Government officials like databases. They force us to disclose information on our finances, our cars, our health, our firearms ownership, our encounters with the legal system and a host of other data grand and petty, and they record them for purposes clear and not so much. Having compelled us to cough up the gruesome details of our life, they give us smiles that don't reach their eyes and assure us that our information is secure. And then we find out that Florida cops have been dipping into motor vehicle records to stalk their dates and for purposes of retaliation. Thanks for the assurances, folks.
According to the Orlando Sentinel:
Florida's driver-and-vehicle database, the system that can help law enforcement identify victims of fatal crashes and decipher the identity of a suspect, can be a useful tool for cops.
But the system — known as D.A.V.I.D., for Driving and Vehicle Information Database — can also be easily abused.
Data obtained by the Orlando Sentinel show the number of Florida law-enforcement officers suspected of misusing D.A.V.I.D. skyrocketed last year.
At least 74 law enforcers were suspected of misusing D.A.V.I.D. in 2012, a nearly 400 percent increase from 2011, according to the Florida Department of Law Enforcement.
Most of the violations seem of the creepy but routine variety that you would expect of government officials who have too much power at their fingertips and little fear of consequences that, theoretically, include criminal charges, sanctions or ill-defined "disciplinary action." Among these was an Oviedo police officer who "made unauthorized searches in D.A.V.I.D. to look up a local bank teller he was reportedly flirting with."
Potentially more troubling are the database incursions into the records of a state trooper who had the nerve to arrest a Miami police officer at gunpoint after she observed him swerving his car in and out of traffic at speeds up to 120 MPH — his usual behavior, it emerged later. Police officers around the state apparently took umbrage at this breach of professional courtesy. According to a December report in the Sun Sentinel:
The Florida Highway Patrol trooper at the center of firestorm after she pulled over a speeding cop at gunpoint said fellow law enforcement officers have created a "life-threatening" situation that caused her to be in such fear for her safety she has become a "hermit."
Trooper Donna "Jane" Watts' 69-page lawsuit, filed in federal court Friday, seeks more than $1 million in damages. She is suing more than 100 police officers and agencies, and the Department of Highway Safety and Motor Vehicles. The suit alleges 88 law enforcement officers from 25 jurisdictions illegally accessed her personal information more than 200 times, violating her privacy.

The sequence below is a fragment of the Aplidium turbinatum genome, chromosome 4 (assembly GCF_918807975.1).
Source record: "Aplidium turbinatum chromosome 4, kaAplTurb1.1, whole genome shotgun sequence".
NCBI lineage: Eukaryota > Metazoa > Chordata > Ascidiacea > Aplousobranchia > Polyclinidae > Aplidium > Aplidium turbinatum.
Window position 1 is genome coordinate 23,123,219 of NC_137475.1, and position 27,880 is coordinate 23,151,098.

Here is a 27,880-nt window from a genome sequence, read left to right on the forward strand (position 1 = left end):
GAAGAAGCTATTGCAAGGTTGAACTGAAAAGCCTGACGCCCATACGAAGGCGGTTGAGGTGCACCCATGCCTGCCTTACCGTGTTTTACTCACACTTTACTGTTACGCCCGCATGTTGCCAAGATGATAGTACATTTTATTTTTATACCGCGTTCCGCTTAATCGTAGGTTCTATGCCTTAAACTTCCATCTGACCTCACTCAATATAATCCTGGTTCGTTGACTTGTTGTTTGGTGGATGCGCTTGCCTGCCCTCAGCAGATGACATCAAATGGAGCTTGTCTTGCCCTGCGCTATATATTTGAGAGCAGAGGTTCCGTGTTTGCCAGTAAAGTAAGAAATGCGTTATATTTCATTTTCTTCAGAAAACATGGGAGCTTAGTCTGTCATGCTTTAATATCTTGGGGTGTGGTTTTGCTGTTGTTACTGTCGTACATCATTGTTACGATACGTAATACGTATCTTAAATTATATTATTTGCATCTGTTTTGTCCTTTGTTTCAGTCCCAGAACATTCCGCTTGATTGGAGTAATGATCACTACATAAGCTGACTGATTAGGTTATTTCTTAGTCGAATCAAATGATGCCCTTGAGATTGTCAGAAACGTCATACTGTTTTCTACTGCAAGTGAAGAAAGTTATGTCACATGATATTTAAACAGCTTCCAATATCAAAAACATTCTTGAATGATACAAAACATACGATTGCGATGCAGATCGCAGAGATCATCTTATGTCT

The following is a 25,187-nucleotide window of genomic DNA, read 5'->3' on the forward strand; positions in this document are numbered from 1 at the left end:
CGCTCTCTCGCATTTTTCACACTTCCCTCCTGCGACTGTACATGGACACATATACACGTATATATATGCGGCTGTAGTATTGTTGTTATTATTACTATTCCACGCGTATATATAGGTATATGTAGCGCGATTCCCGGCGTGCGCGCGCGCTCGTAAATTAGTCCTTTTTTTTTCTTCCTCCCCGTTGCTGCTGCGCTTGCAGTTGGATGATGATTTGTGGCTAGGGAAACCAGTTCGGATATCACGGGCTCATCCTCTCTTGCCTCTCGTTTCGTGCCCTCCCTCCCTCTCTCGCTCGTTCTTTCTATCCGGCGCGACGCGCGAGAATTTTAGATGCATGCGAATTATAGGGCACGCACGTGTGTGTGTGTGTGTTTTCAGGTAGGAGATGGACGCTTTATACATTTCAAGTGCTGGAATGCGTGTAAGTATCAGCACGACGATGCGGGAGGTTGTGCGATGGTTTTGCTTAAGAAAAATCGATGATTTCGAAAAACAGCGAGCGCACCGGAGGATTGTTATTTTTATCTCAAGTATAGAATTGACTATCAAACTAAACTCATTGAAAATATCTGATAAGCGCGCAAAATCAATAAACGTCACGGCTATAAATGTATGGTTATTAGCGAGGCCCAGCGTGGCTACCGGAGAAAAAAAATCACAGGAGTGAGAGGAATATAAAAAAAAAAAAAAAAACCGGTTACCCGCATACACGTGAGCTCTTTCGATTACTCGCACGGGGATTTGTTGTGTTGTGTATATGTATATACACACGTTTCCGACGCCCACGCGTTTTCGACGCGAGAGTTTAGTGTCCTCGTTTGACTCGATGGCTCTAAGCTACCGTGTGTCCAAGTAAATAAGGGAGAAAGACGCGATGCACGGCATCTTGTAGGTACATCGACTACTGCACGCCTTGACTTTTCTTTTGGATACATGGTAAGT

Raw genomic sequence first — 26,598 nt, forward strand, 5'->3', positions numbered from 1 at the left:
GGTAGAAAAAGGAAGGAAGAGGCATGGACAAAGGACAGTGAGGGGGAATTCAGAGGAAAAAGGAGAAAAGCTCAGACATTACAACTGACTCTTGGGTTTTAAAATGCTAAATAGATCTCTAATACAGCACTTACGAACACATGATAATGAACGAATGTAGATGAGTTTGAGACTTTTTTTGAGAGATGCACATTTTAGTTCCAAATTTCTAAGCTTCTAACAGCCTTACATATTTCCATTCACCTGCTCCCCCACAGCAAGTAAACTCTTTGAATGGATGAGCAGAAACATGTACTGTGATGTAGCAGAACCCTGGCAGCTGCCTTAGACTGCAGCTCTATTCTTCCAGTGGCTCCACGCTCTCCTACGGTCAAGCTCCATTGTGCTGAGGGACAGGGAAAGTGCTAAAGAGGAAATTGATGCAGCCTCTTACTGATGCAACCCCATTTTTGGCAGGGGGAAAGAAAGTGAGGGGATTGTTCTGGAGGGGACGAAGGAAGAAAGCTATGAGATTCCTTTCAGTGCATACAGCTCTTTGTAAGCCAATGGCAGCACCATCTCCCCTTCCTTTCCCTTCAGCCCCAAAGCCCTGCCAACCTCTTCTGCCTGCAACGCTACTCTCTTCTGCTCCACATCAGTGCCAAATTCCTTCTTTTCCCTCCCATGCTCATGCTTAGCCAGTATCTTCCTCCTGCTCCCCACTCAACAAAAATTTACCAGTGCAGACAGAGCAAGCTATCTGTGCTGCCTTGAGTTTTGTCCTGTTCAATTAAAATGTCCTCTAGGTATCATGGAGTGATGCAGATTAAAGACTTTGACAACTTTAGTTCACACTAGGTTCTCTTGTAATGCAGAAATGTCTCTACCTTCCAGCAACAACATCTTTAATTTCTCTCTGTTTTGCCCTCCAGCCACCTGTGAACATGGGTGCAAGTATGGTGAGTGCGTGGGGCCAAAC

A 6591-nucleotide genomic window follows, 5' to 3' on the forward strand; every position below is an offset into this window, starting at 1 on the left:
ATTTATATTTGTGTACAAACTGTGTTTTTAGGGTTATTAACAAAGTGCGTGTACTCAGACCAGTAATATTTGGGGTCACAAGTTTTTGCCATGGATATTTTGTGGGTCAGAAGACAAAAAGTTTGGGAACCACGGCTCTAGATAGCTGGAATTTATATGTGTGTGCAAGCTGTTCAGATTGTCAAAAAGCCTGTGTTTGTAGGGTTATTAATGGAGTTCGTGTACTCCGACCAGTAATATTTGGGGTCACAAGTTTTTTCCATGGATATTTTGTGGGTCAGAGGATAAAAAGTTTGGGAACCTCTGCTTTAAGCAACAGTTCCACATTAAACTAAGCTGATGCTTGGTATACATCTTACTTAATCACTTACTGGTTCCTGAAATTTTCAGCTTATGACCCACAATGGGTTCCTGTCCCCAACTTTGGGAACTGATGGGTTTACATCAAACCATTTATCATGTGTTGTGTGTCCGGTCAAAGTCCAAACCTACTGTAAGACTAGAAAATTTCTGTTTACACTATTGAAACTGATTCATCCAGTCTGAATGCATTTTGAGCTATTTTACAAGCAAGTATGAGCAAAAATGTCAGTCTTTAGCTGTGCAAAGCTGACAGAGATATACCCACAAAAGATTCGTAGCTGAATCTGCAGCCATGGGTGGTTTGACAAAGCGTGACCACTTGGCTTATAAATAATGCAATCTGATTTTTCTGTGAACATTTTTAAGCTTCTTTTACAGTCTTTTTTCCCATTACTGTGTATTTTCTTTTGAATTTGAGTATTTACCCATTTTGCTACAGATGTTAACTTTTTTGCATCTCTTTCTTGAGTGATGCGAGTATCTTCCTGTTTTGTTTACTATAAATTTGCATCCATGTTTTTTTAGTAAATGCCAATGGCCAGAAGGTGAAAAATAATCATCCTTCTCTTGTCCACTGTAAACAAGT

The information retrieved by those 88 snooping cops included Watts's "home address, picture, Social Security number, date of birth, and detailed vehicle description." After the data incursions, she received threatening phone calls, vehicles driving by or idling in front of her home on a cul-de-sac, prank pizza deliveries ...
That's all by cops to a fellow cop.
This isn't an isolated incident by any means. IRS data is a tempting target, given that money is involved. A former employee of the agency was sentenced to 105 months in prison for using tax data to craft $8 million in fraudulent returns. Then again, sometimes IRS agents just peruse the database for personal information about celebrities and neighbors. In that case, the nosy agent's targets included a Who's Who of Hollywood and professional sports.
And we're talking about government. Which means that sometimes agencies just blow it and let massive amounts of infomation get stolen. That's what happened to South Carolina's tax agency last year, reportedly as the consequence of a single phishing email. According to news reports, "[p]eople who filed tax returns electronically from 1998 on were affected, although most of the data appears to be after 2002." Interestingly, the breach revealed that South Carolina follows the IRS's security standards, which don't involve encrypting Social Security numbers.
New and looming policies promise ever-more data collection as the government becomes increasingly involved in our lives and many sectors, including healthcare, grow more regulated and centralized. And there's no reason to think the people with access to those databases will be any different than Florida cops.